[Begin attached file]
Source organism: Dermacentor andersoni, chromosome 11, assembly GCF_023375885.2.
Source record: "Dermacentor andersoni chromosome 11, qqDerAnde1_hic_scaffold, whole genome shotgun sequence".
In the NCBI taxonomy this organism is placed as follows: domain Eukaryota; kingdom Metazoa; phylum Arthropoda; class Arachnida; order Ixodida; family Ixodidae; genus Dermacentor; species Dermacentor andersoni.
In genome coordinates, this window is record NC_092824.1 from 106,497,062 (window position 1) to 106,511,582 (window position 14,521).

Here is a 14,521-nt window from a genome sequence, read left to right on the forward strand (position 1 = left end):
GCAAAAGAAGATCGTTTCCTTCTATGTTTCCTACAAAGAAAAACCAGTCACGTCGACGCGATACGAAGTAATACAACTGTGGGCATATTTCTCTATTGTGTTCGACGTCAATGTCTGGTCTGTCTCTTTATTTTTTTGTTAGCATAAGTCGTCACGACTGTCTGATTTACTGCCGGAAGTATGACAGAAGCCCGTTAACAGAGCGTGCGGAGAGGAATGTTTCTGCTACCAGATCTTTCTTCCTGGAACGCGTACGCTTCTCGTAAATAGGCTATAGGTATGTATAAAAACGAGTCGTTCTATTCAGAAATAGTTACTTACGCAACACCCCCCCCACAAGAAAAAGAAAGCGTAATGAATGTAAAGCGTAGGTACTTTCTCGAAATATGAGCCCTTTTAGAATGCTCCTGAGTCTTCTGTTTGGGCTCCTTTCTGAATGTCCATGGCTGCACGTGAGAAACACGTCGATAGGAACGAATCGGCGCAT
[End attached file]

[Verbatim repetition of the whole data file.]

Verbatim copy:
Source organism: Dermacentor andersoni, chromosome 11, assembly GCF_023375885.2.
Source record: "Dermacentor andersoni chromosome 11, qqDerAnde1_hic_scaffold, whole genome shotgun sequence".
In the NCBI taxonomy this organism is placed as follows: domain Eukaryota; kingdom Metazoa; phylum Arthropoda; class Arachnida; order Ixodida; family Ixodidae; genus Dermacentor; species Dermacentor andersoni.
In genome coordinates, this window is record NC_092824.1 from 106,497,062 (window position 1) to 106,511,582 (window position 14,521).

Here is a 14,521-nt window from a genome sequence, read left to right on the forward strand (position 1 = left end):
GCAAAAGAAGATCGTTTCCTTCTATGTTTCCTACAAAGAAAAACCAGTCACGTCGACGCGATACGAAGTAATACAACTGTGGGCATATTTCTCTATTGTGTTCGACGTCAATGTCTGGTCTGTCTCTTTATTTTTTTGTTAGCATAAGTCGTCACGACTGTCTGATTTACTGCCGGAAGTATGACAGAAGCCCGTTAACAGAGCGTGCGGAGAGGAATGTTTCTGCTACCAGATCTTTCTTCCTGGAACGCGTACGCTTCTCGTAAATAGGCTATAGGTATGTATAAAAACGAGTCGTTCTATTCAGAAATAGTTACTTACGCAACACCCCCCCCACAAGAAAAAGAAAGCGTAATGAATGTAAAGCGTAGGTACTTTCTCGAAATATGAGCCCTTTTAGAATGCTCCTGAGTCTTCTGTTTGGGCTCCTTTCTGAATGTCCATGGCTGCACGTGAGAAACACGTCGATAGGAACGAATCGGCGCAT